Medical instrument disinfection and sterilization
Proper cleaning and disinfection or sterilization of reusable medical instruments is critical in a hospital environment. Over their lifetime, such instruments are used on a progression of patients. Inadequate destruction or inactivation of pathogens (bacteria, fungi, viruses, spores, and other microorganisms) left on an instrument by one patient can result in serious adverse clinical outcomes, including death, in the next patient. The risk is particularly acute for instruments used invasively.
A variety of different microorganisms exists that require different methods to kill. There are also a number of different cleaning, disinfection and sterilization technologies available. The FDA certifies appropriate levels of disinfection or sterilization, and appropriate sterilization techniques on an instrument-by-instrument basis. Device manufacturers also make recommendations about the sterilization method(s) that work best with their products. Disinfection and sterilization practices are also the subject of extensive guidelines issued by the Centers for Disease Control (CDC) and the Joint Commission on Accreditation of Healthcare Organizations (JCAHO).
The major steps involved in an organizational strategy for sterilization include:
Central sterilization/disinfection organization
Sterilization is generally managed by a central operation within a hospital. This group designs and implements processes and oversees all sterilization, disinfection and cleaning needs including training staff and monitoring results. Hospitals today generally do an excellent job of managing sterilization needs internally. Challenges tend to be infection risks coming in from outside the hospital, from health care workers or from patient to patient as well as the resistance of some infections to the sterilizers and disinfectants.
Healthcare facility design and construction
Many organizational infection risks can be controlled early in the design and construction stages of health care facilities. Early involvement in the conceptual phase helps ascertain the risk for susceptible patients and to minimize disruption of essential patient services. Decisions are made about numbers and types of isolation rooms, hand washing facilities and separation of patients with communicable diseases, for example. These decisions are predicated on an "infection control risk assessment." In addition, many microorganisms are introduced into a facility during construction. Strategic, proactive architectural design and construction planning can mitigate environmental sources of microbes and prevent infection, as well as accommodate the specific needs of the population served by the facility.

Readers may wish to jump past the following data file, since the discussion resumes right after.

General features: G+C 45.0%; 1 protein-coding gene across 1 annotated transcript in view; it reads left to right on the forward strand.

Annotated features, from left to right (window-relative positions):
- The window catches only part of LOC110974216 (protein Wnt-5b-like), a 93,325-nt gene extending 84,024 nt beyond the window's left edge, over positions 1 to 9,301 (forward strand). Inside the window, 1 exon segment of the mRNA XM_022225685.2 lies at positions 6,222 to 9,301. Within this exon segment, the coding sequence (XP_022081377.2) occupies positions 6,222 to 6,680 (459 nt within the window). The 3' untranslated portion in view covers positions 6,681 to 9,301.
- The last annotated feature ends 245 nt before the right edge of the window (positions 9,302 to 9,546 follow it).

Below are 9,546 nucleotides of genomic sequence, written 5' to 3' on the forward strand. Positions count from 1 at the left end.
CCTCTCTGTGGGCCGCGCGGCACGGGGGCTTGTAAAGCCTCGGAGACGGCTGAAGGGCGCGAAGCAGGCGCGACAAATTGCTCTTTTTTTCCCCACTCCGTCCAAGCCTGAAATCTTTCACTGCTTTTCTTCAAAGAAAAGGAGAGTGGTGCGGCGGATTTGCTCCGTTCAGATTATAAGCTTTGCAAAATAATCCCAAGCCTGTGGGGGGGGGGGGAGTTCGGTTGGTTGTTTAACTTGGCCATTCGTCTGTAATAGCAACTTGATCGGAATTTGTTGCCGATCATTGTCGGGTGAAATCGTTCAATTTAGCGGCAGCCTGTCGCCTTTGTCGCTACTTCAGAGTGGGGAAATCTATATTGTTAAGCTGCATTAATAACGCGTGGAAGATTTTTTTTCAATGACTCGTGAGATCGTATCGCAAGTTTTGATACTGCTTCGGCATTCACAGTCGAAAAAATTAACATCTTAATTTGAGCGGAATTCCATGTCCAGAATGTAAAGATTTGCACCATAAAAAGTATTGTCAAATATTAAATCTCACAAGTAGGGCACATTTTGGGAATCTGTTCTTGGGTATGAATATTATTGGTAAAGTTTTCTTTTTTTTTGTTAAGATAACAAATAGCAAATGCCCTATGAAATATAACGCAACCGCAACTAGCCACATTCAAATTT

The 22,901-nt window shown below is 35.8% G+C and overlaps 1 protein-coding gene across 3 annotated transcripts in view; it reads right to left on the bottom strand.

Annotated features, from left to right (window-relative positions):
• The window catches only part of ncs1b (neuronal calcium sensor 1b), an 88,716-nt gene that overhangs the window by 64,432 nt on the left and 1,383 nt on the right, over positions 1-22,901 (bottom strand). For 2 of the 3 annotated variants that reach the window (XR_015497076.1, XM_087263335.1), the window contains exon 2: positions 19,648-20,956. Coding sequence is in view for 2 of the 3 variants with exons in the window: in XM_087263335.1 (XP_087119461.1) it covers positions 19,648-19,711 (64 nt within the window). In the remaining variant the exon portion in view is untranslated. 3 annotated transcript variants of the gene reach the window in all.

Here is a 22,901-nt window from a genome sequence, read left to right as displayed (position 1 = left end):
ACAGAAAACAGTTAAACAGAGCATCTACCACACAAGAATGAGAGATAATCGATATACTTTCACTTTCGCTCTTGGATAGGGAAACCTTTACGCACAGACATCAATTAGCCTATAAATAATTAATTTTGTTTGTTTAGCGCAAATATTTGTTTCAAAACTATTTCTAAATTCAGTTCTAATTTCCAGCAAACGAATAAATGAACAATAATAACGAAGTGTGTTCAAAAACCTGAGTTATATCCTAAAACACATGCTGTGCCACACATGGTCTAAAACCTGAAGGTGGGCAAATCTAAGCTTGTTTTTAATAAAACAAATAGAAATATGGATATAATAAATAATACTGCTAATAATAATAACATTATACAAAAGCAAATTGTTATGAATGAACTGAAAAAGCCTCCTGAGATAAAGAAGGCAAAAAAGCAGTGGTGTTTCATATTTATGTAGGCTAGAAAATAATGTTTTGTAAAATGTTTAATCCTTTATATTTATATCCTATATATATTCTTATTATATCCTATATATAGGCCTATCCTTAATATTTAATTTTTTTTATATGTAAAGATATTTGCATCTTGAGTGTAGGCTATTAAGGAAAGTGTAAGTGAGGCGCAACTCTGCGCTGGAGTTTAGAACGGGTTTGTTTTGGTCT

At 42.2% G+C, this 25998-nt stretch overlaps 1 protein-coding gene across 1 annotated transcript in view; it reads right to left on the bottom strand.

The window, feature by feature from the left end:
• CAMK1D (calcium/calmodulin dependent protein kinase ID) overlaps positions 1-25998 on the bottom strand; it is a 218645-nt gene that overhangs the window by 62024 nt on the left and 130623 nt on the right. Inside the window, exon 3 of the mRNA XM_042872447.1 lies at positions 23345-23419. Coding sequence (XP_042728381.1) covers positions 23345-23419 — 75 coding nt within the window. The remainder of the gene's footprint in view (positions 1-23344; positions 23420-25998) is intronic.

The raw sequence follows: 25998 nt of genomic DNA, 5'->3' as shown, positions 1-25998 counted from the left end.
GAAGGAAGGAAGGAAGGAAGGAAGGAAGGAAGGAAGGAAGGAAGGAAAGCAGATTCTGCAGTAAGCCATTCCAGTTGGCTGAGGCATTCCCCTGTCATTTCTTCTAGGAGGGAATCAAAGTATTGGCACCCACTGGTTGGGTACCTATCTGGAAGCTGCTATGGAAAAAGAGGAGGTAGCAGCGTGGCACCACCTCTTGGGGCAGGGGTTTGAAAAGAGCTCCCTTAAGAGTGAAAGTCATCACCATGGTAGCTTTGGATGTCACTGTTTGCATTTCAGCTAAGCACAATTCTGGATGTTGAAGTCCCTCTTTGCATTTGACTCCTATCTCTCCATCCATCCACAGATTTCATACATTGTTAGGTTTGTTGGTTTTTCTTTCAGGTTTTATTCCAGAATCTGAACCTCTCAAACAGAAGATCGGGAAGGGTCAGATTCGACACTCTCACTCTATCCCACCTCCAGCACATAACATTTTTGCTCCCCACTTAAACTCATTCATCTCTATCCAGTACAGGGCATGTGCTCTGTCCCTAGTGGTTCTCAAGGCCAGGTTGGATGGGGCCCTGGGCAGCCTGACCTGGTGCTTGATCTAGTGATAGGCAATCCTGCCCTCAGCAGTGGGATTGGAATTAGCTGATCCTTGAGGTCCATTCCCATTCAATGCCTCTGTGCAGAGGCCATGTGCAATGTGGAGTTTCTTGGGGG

Categorization of sterilization or disinfection needs
One way to classify the types of infections that patients can contract within a health care facility is to distinguish the source of infection as follows:
- Organizational: Infection introduced through the HVAC system, contaminated water systems, staff hygiene, physical layout of facility (e.g. compliance with hand hygiene, nurse-to-patient ratio, bed layout)
- Iatrogenic: infections introduced by a physician, health care worker or procedure- (e.g., intubation, indwelling vascular lines, urinary tract catheterization), antibiotic use and prophylaxis
It is also necessary to determine how serious an infection risk is. In a health care facility, not all risks of infection are the same. Infection risks can be divided into the following three categories. Based on the category of infection risk, which is determined by the way an instrument is used, different sterilization methods are required.
- Critical: contact directly with internal fluids, such as with circulating blood though blood vessel walls, or contact directly with tissues through broken skin
- Semi-critical: contact with mucous membranes, or contact with broken skin
- Non-critical: contact with intact skin
Choosing the appropriate level of sterilization
Different microorganisms require different response levels in order to achieve the necessary degree of sterility.
- Sterilants are capable of completely eliminating or destroying of all forms of microbial life, including spores.
- Disinfectants form a less absolute category -- they will destroy some, but not necessarily all organisms. This category is further divided into subcategories, as follows:
- High-level disinfectants - destroy all microorganisms, with the exception of high numbers of bacterial spores.
- Intermediate-level disinfectants - inactivate even resistant organisms such as Mycobacterium tuberculosis, as well as vegetative bacteria, most viruses, and most fungi, but do not necessarily kill bacterial spores.
- Low-level disinfectants - kill most bacteria, some viruses, and some fungi, but cannot be relied on to kill resistant microorganisms such as tubercle bacilli or bacterial spores. (Source: APIC.)
Creating an inventory of devices and their agreed upon sterilization or disinfection methods
Since hospitals may use hundreds of different devices and equipment requiring cleaning, disinfection or sterilization, it is necessary to create a manageable recordkeeping system so that sterilization is done properly. Staff needs to be trained and records accessible to those that need them. Cleaning, disinfection and sterilization equipment as well as disposal or storage facilities for items to be reprocessed, need to be conveniently located.
To determine the kind of sterilization a device requires, the following questions can be asked:
- Is the device re-usable?